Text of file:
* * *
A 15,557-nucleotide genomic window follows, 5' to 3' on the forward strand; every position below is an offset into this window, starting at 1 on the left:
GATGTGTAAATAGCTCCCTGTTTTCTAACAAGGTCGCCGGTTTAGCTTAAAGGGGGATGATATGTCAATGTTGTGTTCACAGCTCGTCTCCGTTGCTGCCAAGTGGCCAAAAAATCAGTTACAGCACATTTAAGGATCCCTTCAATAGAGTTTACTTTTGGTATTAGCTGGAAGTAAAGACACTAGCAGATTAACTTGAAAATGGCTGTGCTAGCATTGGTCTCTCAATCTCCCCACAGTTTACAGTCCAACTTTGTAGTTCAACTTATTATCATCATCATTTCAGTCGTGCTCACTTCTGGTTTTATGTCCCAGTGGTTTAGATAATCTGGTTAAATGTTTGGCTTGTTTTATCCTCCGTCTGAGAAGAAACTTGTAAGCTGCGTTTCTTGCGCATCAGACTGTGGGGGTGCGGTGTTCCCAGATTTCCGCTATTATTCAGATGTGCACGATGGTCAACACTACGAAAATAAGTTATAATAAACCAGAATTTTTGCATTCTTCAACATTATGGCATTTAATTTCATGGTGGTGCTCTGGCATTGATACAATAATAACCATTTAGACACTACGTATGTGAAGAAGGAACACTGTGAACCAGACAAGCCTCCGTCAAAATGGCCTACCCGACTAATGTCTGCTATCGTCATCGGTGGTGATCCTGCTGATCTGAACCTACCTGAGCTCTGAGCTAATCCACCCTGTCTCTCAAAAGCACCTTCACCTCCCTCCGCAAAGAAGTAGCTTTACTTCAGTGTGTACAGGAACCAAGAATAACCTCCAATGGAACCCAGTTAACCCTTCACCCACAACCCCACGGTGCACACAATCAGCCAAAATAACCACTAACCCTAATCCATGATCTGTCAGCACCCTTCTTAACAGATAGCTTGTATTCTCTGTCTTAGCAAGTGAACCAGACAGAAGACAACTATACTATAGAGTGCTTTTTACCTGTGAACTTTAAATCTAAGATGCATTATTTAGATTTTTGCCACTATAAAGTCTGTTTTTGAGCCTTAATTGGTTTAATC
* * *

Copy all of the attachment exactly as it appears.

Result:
A 15,557-nucleotide genomic window follows, 5' to 3' on the forward strand; every position below is an offset into this window, starting at 1 on the left:
GATGTGTAAATAGCTCCCTGTTTTCTAACAAGGTCGCCGGTTTAGCTTAAAGGGGGATGATATGTCAATGTTGTGTTCACAGCTCGTCTCCGTTGCTGCCAAGTGGCCAAAAAATCAGTTACAGCACATTTAAGGATCCCTTCAATAGAGTTTACTTTTGGTATTAGCTGGAAGTAAAGACACTAGCAGATTAACTTGAAAATGGCTGTGCTAGCATTGGTCTCTCAATCTCCCCACAGTTTACAGTCCAACTTTGTAGTTCAACTTATTATCATCATCATTTCAGTCGTGCTCACTTCTGGTTTTATGTCCCAGTGGTTTAGATAATCTGGTTAAATGTTTGGCTTGTTTTATCCTCCGTCTGAGAAGAAACTTGTAAGCTGCGTTTCTTGCGCATCAGACTGTGGGGGTGCGGTGTTCCCAGATTTCCGCTATTATTCAGATGTGCACGATGGTCAACACTACGAAAATAAGTTATAATAAACCAGAATTTTTGCATTCTTCAACATTATGGCATTTAATTTCATGGTGGTGCTCTGGCATTGATACAATAATAACCATTTAGACACTACGTATGTGAAGAAGGAACACTGTGAACCAGACAAGCCTCCGTCAAAATGGCCTACCCGACTAATGTCTGCTATCGTCATCGGTGGTGATCCTGCTGATCTGAACCTACCTGAGCTCTGAGCTAATCCACCCTGTCTCTCAAAAGCACCTTCACCTCCCTCCGCAAAGAAGTAGCTTTACTTCAGTGTGTACAGGAACCAAGAATAACCTCCAATGGAACCCAGTTAACCCTTCACCCACAACCCCACGGTGCACACAATCAGCCAAAATAACCACTAACCCTAATCCATGATCTGTCAGCACCCTTCTTAACAGATAGCTTGTATTCTCTGTCTTAGCAAGTGAACCAGACAGAAGACAACTATACTATAGAGTGCTTTTTACCTGTGAACTTTAAATCTAAGATGCATTATTTAGATTTTTGCCACTATAAAGTCTGTTTTTGAGCCTTAATTGGTTTAATC